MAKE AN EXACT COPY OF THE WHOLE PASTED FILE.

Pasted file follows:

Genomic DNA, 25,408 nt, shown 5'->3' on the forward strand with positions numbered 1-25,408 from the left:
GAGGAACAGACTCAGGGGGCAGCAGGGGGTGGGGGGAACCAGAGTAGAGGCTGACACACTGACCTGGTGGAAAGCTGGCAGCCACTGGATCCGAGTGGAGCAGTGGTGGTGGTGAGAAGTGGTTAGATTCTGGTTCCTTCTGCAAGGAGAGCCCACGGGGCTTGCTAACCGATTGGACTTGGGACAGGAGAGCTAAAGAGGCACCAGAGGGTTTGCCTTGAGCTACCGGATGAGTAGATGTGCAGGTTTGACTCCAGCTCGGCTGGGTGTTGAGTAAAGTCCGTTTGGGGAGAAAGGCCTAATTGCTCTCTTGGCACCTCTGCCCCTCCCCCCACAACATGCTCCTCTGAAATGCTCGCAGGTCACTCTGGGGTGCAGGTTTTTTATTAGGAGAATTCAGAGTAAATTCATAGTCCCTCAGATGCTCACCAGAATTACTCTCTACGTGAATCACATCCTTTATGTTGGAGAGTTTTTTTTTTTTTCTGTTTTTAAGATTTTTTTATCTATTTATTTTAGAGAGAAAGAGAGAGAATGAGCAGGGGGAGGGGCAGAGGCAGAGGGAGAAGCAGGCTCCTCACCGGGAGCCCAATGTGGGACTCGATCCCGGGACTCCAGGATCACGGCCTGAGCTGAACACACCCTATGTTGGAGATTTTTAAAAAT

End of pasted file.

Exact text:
Genomic DNA, 25,408 nt, shown 5'->3' on the forward strand with positions numbered 1-25,408 from the left:
GAGGAACAGACTCAGGGGGCAGCAGGGGGTGGGGGGAACCAGAGTAGAGGCTGACACACTGACCTGGTGGAAAGCTGGCAGCCACTGGATCCGAGTGGAGCAGTGGTGGTGGTGAGAAGTGGTTAGATTCTGGTTCCTTCTGCAAGGAGAGCCCACGGGGCTTGCTAACCGATTGGACTTGGGACAGGAGAGCTAAAGAGGCACCAGAGGGTTTGCCTTGAGCTACCGGATGAGTAGATGTGCAGGTTTGACTCCAGCTCGGCTGGGTGTTGAGTAAAGTCCGTTTGGGGAGAAAGGCCTAATTGCTCTCTTGGCACCTCTGCCCCTCCCCCCACAACATGCTCCTCTGAAATGCTCGCAGGTCACTCTGGGGTGCAGGTTTTTTATTAGGAGAATTCAGAGTAAATTCATAGTCCCTCAGATGCTCACCAGAATTACTCTCTACGTGAATCACATCCTTTATGTTGGAGAGTTTTTTTTTTTTTCTGTTTTTAAGATTTTTTTATCTATTTATTTTAGAGAGAAAGAGAGAGAATGAGCAGGGGGAGGGGCAGAGGCAGAGGGAGAAGCAGGCTCCTCACCGGGAGCCCAATGTGGGACTCGATCCCGGGACTCCAGGATCACGGCCTGAGCTGAACACACCCTATGTTGGAGATTTTTAAAAAT